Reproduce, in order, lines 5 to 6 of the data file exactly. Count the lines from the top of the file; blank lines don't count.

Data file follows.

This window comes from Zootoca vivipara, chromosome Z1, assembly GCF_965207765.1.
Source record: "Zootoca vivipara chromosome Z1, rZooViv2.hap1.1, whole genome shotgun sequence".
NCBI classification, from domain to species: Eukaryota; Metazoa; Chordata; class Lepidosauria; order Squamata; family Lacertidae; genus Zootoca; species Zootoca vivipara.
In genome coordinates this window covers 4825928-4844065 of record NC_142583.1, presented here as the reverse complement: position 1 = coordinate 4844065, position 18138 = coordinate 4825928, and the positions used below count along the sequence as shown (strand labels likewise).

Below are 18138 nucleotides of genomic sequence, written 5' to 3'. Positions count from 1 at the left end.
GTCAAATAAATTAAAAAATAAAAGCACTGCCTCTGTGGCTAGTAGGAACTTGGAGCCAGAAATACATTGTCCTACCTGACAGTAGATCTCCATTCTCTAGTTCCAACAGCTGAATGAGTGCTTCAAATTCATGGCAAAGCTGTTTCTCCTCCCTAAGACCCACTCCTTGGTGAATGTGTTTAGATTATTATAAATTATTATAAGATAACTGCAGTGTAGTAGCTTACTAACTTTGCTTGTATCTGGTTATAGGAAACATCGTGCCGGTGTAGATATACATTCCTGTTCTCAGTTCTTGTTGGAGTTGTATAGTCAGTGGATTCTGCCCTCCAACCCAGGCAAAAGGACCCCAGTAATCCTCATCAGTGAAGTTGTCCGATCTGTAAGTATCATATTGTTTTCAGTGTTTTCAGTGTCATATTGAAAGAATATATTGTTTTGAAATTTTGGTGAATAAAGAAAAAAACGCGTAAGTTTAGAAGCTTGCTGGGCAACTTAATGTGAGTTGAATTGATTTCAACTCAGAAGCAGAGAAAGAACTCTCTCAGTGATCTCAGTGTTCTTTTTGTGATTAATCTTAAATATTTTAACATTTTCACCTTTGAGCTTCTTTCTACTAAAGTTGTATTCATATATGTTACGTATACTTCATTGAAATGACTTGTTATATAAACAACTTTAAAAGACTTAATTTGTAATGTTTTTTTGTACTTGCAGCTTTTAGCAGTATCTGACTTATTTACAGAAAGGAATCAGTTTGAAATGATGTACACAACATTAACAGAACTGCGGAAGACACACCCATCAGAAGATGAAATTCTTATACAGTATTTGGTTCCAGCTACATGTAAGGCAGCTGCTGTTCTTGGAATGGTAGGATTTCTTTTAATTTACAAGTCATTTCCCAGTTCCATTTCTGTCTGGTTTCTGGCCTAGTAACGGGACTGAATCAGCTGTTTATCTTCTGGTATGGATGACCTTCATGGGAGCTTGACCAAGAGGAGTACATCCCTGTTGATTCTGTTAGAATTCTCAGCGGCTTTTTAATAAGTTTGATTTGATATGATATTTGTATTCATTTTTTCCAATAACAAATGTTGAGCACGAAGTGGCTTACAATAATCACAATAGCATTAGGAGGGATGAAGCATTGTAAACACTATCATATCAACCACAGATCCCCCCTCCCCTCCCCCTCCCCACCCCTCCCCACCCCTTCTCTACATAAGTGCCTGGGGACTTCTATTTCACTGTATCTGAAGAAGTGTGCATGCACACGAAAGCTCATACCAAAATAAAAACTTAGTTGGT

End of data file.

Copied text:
Below are 18138 nucleotides of genomic sequence, written 5' to 3'. Positions count from 1 at the left end.
GTCAAATAAATTAAAAAATAAAAGCACTGCCTCTGTGGCTAGTAGGAACTTGGAGCCAGAAATACATTGTCCTACCTGACAGTAGATCTCCATTCTCTAGTTCCAACAGCTGAATGAGTGCTTCAAATTCATGGCAAAGCTGTTTCTCCTCCCTAAGACCCACTCCTTGGTGAATGTGTTTAGATTATTATAAATTATTATAAGATAACTGCAGTGTAGTAGCTTACTAACTTTGCTTGTATCTGGTTATAGGAAACATCGTGCCGGTGTAGATATACATTCCTGTTCTCAGTTCTTGTTGGAGTTGTATAGTCAGTGGATTCTGCCCTCCAACCCAGGCAAAAGGACCCCAGTAATCCTCATCAGTGAAGTTGTCCGATCTGTAAGTATCATATTGTTTTCAGTGTTTTCAGTGTCATATTGAAAGAATATATTGTTTTGAAATTTTGGTGAATAAAGAAAAAAACGCGTAAGTTTAGAAGCTTGCTGGGCAACTTAATGTGAGTTGAATTGATTTCAACTCAGAAGCAGAGAAAGAACTCTCTCAGTGATCTCAGTGTTCTTTTTGTGATTAATCTTAAATATTTTAACATTTTCACCTTTGAGCTTCTTTCTACTAAAGTTGTATTCATATATGTTACGTATACTTCATTGAAATGACTTGTTATATAAACAACTTTAAAAGACTTAATTTGTAATGTTTTTTTGTACTTGCAGCTTTTAGCAGTATCTGACTTATTTACAGAAAGGAATCAGTTTGAAATGATGTACACAACATTAACAGAACTGCGGAAGACACACCCATCAGAAGATGAAATTCTTATACAGTATTTGGTTCCAGCTACATGTAAGGCAGCTGCTGTTCTTGGAATGGTAGGATTTCTTTTAATTTACAAGTCATTTCCCAGTTCCATTTCTGTCTGGTTTCTGGCCTAGTAACGGGACTGAATCAGCTGTTTATCTTCTGGTATGGATGACCTTCATGGGAGCTTGACCAAGAGGAGTACATCCCTGTTGATTCTGTTAGAATTCTCAGCGGCTTTTTAATAAGTTTGATTTGATATGATATTTGTATTCATTTTTTCCAATAACAAATGTTGAGCACGAAGTGGCTTACAATAATCACAATAGCATTAGGAGGGATGAAGCATTGTAAACACTATCATATCAACCACAGATCCCCCCTCCCCTCCCCCTCCCCACCCCTCCCCACCCCTTCTCTACATAAGTGCCTGGGGACTTCTATTTCACTGTATCTGAAGAAGTGTGCATGCACACGAAAGCTCATACCAAAATAAAAACTTAGTTGGT